Amy Sewall Stacy's Journals and Friendship Albums, Set of Four
Amy Sewall Stacy's Journals and Friendship Albums, Set of Four
Price: $500.00

The collection consists of four albums: two friendships albums, one journal and one pocket diary. The set of four albums date from 1858-1890 with the bulk of the material from the 1860s. Amy P Sewall Stacy lived in North Granville, NY with her father and siblings working as a teacher. She married Fitch Blissel Stacy in September of 1865. Fitch was a farmer and life stock breeder, that traveled throughout America in the 1860s. It was during his travels that he met Amy. After they married, they moved to Stacyville, Iowa. Below is a brief description of what can be found in each of the four albums. The first friendship album dates form 1858-1861, and is mostly filled out. The majority of the entries are rather long and date from Amy's time at the North Granville Female Seminary School. It is unclear whether Amy simply attended this school, or also taught there after graduation as while some of the entries are clearly from her time as a student, in the 1860 US Census her occupation is listed as teacher. One of the entries is in French and another has phrase written in Thai. There is a pressed four-leaf clover in between two pages. On three pages, there is a faux pile of visiting cards that has been drawn in pen. Each of the cards has then been filled out by one of Amy's friends. This album has light tan leather covers and stamped design that is gilt in the front center and on the back strip. The design in the center of the front cover portrays an album and feathered pen with the word "Autographs'. Minor edge wear due to rubbing. Minor black dots on cover. Interior pages are gilt edged. Measures 8" x 5 1/2" The second friendship album dates from the early 1860s, is partially filled, and also served as a sketch book for Amy. There are 15 drawings, done in pencil scattered throughout the book. The majority of the images are landscapes, and a few are labeled with a location, such as 'Lake Champlain at the Elbows'. Two of the illustrations are portraits, and considering the detail and overall quality of the landscapes, these two portraits are rather poorly done. Additionally, these to pages were not originally a part of the book but are taped in. One of the portraits is labeled with the caption, "Teacher's Meeting, Oct 4, 1861". This album has dark brown leather covers and a gilt stamped design that nearly identical to the first album. Edge wear due to rubbing, particularly on the top of the back strip. Interior pages are gilt edged. Measures 8" x 5 1/2" The third album dates from 1865-1869 and is Amy's Journal. It is only partially filled out. The first few pages are a variety of quotes, generally religious in theme. In 1866, by which time Amy has married Fitch Blissel Stacy and moved to Stacyville, Iowa, she keeps a list of letters she has received and written. In approximately 1867 Amy travels back to North Granville, NY to visit her family. She details the beginning of the journey, its difficulties and the feelings she has about going home again. In February 1868, Amy has her first son, Ralph, and over the course of the next month she details her feelings on motherhood, and her families’ reactions to the news (through sections of letters she copied into the journal). It is clear that the birth was extremely difficult for her, and did nearly kill her. Twenty days after the birth she writes " Walked to the Lounge holding Mr. Stacy's [her husband] hand. Am very weak, but wonder I am alive even." Throughout this section, she only ever refers to the child as 'boy', he is never given a name. After this section the journal is mostly blank, with random pages filled out with copied passages, most religious in theme. There are several leaves pressed in between the pages of this journal, and they're still green! Additionally, there are several letters and notes stored in the pages of this journal. One is a letter from Annie (Amy's step daughter) to her Aunt in Aug 1869, another is a letter Amy writes to her husband on their second wedding anniversary (Sept 1867). There is a detailed itinerary for a cruise Amy must have taken from Washington to Alaska, dealing the various ports, glaciers, and small lakes she travel through. No year is given on this. There is a letter written to Amy's son and daughter, Ralph and Mary, in 1890, that consists of a copied article dealing with women in the church.  The covers of this board with marbleized paper covers. The interior pages have a marbleized fore edge as well. In three different areas, a few pages have been torn from the book. The last item in this set is a pocket diary from 1864 that belonged to Amy's husband, Fitch Blissel Stacy. This book is nearly completely filled out, with notes on each day as to what Fitch did. These notes include shopping list, notes on jobs, and travel, as well as quotes he found interesting. On March 16, there is entry that details his decision to build a house in Stacyville and the agreement he entered into with his cousin to build it. There are additional notes throughout the year regarding the progress on his house. In July Fitch lists members of the Iowa Calvary and Infantry who served in the Civil War. It is unclear where or how Fitch and Amy met, but by the fall of 1864, some of the entries, mostly quotes, are written in her hand. There are also entries where Fitch notes that he went to Church in Granville. This pocket diary, there is a folder in the front, and found within are fifteen short notes written from Amy to Fitch after they were married. Some of them are reminders of chores or supplies that Fitch needs to get, and others are short questions that Amy felt she needed an immediate answer to. Most are address to either Papa or Mr. Stacy. When the notes are addressed to Papa, she refers to herself as Mama, though often she signs the notes, Wifey. Below are two examples of the notes. "If Papa doesn't think it too late, Mama would like a little ride now, but she is not very particular. Please say yes or no by the boy to Wifey." "Are you getting the squeezer ready as fast as you can, or have you forgotten it? The scraps are waiting patiently for pressure, and so indeed is wifey for you went away without kissing her goodbye. When will the two squeezers come to Amy." The pocket diary has dark brown leather covers that wrap around with a tab to tuck in, in order to keep it closed. The covers show moderate wear due to rubbing. Measures 6" x 4".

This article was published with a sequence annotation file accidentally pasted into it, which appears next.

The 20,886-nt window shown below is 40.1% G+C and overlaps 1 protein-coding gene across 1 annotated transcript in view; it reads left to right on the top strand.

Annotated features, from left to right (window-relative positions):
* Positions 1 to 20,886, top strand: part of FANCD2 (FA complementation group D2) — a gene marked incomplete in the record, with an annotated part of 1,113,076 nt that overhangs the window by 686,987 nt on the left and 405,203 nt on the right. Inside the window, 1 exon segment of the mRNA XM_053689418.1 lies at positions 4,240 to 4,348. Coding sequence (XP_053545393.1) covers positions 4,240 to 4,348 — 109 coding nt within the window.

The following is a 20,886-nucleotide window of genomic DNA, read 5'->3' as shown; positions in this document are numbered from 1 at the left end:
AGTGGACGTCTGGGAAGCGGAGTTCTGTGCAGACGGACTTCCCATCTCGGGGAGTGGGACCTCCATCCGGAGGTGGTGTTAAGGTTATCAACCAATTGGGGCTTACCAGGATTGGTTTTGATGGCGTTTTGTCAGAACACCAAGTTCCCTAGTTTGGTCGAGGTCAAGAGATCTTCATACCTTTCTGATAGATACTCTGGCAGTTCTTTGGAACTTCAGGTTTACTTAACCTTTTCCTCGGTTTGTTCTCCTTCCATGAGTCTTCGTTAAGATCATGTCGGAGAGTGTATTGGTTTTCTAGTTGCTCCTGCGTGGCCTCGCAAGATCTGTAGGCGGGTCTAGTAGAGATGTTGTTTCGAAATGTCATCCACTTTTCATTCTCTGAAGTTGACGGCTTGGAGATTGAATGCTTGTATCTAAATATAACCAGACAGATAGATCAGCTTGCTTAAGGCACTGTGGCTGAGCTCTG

LT. Edward A Kimpel, Letters - WWII Correspondence re War, Homefront & Parenting.
LT. Edward A Kimpel, Letters - WWII Correspondence re War, Homefront & Parenting.
Price: $700.00

A collection of approximately 145 letters from a US Navy Reserve Communications Officer during World War II. Lt (JG) Edward Andrew Kimpel Jr served in the Navy in the Pacific Ocean Theater from 1942 to 1945. The lengthy correspondence between him and his family members, mainly his wife, Virginia, covers a variety of topics, including but not limited to: naval battles in Pacific Ocean Theater, attacks by Japan's airplanes, daily life on the ship, the censorship of wartime correspondence, Edward's various duties on the aircraft carriers he served on, discussions on wartime rations, and familial relationships between his wife, his parents, and his children.... Of particular note are the issue with son Edward (III) who later entered a life of crime. See complete discription for detail.